Concept

CMOS

Summary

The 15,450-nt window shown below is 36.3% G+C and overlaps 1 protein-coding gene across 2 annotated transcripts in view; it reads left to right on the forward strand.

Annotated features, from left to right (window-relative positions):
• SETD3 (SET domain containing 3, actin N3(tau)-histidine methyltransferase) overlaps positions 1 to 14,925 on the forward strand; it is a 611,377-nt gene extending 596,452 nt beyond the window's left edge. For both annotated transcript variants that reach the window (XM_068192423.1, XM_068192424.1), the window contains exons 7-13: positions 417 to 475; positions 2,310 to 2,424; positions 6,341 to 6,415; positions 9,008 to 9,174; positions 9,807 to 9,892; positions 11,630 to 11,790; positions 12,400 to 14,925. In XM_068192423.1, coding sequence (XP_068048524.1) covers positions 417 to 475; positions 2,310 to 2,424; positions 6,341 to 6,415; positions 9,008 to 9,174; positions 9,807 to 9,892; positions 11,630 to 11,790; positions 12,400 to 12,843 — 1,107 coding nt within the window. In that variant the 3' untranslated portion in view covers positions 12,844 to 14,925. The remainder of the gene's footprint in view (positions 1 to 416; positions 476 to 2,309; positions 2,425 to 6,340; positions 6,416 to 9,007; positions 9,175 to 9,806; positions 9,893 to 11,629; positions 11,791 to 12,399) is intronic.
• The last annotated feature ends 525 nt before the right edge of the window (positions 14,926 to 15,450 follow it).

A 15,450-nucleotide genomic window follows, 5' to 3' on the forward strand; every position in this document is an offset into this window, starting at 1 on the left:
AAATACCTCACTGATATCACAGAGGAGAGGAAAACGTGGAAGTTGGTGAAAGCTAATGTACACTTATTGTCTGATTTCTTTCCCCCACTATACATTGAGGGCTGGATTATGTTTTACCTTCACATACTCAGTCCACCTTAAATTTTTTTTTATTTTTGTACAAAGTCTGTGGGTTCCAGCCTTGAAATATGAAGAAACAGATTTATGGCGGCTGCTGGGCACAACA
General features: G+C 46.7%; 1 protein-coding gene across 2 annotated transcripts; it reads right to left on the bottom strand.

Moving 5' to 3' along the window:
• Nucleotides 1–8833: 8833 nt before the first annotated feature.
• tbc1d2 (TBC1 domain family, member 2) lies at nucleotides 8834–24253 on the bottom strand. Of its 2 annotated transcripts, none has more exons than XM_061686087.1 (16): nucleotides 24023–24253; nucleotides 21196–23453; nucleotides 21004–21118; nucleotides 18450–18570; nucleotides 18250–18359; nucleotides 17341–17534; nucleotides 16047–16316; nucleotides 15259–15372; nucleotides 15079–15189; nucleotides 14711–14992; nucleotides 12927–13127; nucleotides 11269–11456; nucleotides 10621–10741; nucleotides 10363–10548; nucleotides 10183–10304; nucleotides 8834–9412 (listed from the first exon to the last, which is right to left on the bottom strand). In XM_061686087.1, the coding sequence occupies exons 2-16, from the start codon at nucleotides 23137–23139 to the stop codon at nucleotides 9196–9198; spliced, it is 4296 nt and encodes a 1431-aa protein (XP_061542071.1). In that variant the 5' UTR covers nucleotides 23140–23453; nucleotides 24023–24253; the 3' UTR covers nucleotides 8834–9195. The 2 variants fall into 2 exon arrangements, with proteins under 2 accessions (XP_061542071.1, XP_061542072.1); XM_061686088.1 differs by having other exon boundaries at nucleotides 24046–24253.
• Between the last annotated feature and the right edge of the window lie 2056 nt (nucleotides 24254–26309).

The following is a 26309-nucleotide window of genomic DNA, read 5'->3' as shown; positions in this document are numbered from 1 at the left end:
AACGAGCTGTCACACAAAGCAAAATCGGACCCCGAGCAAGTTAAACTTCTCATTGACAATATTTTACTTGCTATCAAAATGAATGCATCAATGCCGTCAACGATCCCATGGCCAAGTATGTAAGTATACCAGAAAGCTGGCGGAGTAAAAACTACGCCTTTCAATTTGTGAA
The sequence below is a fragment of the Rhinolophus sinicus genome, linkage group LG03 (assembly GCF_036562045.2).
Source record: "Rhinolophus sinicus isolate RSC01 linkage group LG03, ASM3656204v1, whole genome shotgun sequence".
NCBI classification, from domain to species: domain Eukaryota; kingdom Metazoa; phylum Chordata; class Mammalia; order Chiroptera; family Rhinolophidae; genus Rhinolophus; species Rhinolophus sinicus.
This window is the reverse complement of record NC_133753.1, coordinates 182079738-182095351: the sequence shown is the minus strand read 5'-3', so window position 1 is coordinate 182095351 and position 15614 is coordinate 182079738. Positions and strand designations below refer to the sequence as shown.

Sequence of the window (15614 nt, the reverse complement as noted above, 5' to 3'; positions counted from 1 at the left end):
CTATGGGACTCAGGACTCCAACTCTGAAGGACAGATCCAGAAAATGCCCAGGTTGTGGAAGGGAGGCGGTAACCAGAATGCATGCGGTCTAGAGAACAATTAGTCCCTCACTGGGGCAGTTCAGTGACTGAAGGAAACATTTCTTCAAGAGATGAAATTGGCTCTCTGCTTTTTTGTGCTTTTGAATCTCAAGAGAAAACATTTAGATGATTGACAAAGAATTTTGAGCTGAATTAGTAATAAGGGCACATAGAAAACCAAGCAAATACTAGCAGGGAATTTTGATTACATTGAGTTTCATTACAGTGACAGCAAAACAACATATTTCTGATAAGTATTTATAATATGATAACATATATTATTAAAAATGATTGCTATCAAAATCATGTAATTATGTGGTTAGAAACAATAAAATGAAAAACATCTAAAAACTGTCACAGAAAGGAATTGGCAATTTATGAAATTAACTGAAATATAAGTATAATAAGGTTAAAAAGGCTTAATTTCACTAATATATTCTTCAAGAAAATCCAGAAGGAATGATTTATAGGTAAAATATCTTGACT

Complementary metal–oxide–semiconductor (CMOS, pronounced "sea-moss", siːmɑːs, -ɒs) is a type of metal–oxide–semiconductor field-effect transistor (MOSFET) fabrication process that uses complementary and symmetrical pairs of p-type and n-type MOSFETs for logic functions. CMOS technology is used for constructing integrated circuit (IC) chips, including microprocessors, microcontrollers, memory chips (including CMOS BIOS), and other digital logic circuits. CMOS technology is also used for analog circuits such as s (CMOS sensors), data converters, RF circuits (RF CMOS), and highly integrated transceivers for many types of communication. The CMOS process was originally conceived by Frank Wanlass at Fairchild Semiconductor and presented by Wanlass and Chih-Tang Sah at the International Solid-State Circuits Conference in 1963. Wanlass later filed US patent 3,356,858 for CMOS circuitry and it was granted in 1967. commercialized the technology with the trademark "COS-MOS" in the late 1960s,
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